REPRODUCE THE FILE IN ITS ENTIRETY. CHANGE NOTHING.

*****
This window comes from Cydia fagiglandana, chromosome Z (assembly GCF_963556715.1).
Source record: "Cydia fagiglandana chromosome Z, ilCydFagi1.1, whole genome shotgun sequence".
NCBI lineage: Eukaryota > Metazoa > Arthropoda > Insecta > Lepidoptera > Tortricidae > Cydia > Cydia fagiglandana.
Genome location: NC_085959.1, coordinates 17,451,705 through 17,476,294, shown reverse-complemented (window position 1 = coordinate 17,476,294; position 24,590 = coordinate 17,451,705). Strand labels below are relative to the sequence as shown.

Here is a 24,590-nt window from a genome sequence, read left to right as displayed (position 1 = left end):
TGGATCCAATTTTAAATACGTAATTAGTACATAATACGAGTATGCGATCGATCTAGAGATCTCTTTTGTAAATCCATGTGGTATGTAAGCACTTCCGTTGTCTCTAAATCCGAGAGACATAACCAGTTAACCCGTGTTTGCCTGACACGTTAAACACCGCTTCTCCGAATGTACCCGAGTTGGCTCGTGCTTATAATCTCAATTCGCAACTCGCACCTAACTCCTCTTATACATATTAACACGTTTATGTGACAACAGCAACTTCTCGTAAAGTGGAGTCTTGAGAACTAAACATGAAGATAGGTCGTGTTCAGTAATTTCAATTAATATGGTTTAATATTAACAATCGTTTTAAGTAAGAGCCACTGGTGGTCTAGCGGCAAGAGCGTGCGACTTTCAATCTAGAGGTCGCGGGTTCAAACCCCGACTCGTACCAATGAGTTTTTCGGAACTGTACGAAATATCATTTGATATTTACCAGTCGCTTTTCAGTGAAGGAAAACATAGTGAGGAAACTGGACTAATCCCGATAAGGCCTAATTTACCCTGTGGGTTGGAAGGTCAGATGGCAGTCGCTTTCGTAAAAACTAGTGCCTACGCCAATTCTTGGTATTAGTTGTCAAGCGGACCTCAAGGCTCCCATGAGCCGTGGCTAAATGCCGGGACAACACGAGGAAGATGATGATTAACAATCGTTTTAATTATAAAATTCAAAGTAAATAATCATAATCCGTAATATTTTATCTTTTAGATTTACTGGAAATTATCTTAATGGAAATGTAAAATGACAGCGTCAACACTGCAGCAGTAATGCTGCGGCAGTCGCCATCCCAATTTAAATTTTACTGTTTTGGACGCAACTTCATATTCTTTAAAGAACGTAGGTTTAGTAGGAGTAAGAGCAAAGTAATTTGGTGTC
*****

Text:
This window comes from Cydia fagiglandana, chromosome Z (assembly GCF_963556715.1).
Source record: "Cydia fagiglandana chromosome Z, ilCydFagi1.1, whole genome shotgun sequence".
NCBI lineage: Eukaryota > Metazoa > Arthropoda > Insecta > Lepidoptera > Tortricidae > Cydia > Cydia fagiglandana.
Genome location: NC_085959.1, coordinates 17,451,705 through 17,476,294, shown reverse-complemented (window position 1 = coordinate 17,476,294; position 24,590 = coordinate 17,451,705). Strand labels below are relative to the sequence as shown.

Here is a 24,590-nt window from a genome sequence, read left to right as displayed (position 1 = left end):
TGGATCCAATTTTAAATACGTAATTAGTACATAATACGAGTATGCGATCGATCTAGAGATCTCTTTTGTAAATCCATGTGGTATGTAAGCACTTCCGTTGTCTCTAAATCCGAGAGACATAACCAGTTAACCCGTGTTTGCCTGACACGTTAAACACCGCTTCTCCGAATGTACCCGAGTTGGCTCGTGCTTATAATCTCAATTCGCAACTCGCACCTAACTCCTCTTATACATATTAACACGTTTATGTGACAACAGCAACTTCTCGTAAAGTGGAGTCTTGAGAACTAAACATGAAGATAGGTCGTGTTCAGTAATTTCAATTAATATGGTTTAATATTAACAATCGTTTTAAGTAAGAGCCACTGGTGGTCTAGCGGCAAGAGCGTGCGACTTTCAATCTAGAGGTCGCGGGTTCAAACCCCGACTCGTACCAATGAGTTTTTCGGAACTGTACGAAATATCATTTGATATTTACCAGTCGCTTTTCAGTGAAGGAAAACATAGTGAGGAAACTGGACTAATCCCGATAAGGCCTAATTTACCCTGTGGGTTGGAAGGTCAGATGGCAGTCGCTTTCGTAAAAACTAGTGCCTACGCCAATTCTTGGTATTAGTTGTCAAGCGGACCTCAAGGCTCCCATGAGCCGTGGCTAAATGCCGGGACAACACGAGGAAGATGATGATTAACAATCGTTTTAATTATAAAATTCAAAGTAAATAATCATAATCCGTAATATTTTATCTTTTAGATTTACTGGAAATTATCTTAATGGAAATGTAAAATGACAGCGTCAACACTGCAGCAGTAATGCTGCGGCAGTCGCCATCCCAATTTAAATTTTACTGTTTTGGACGCAACTTCATATTCTTTAAAGAACGTAGGTTTAGTAGGAGTAAGAGCAAAGTAATTTGGTGTC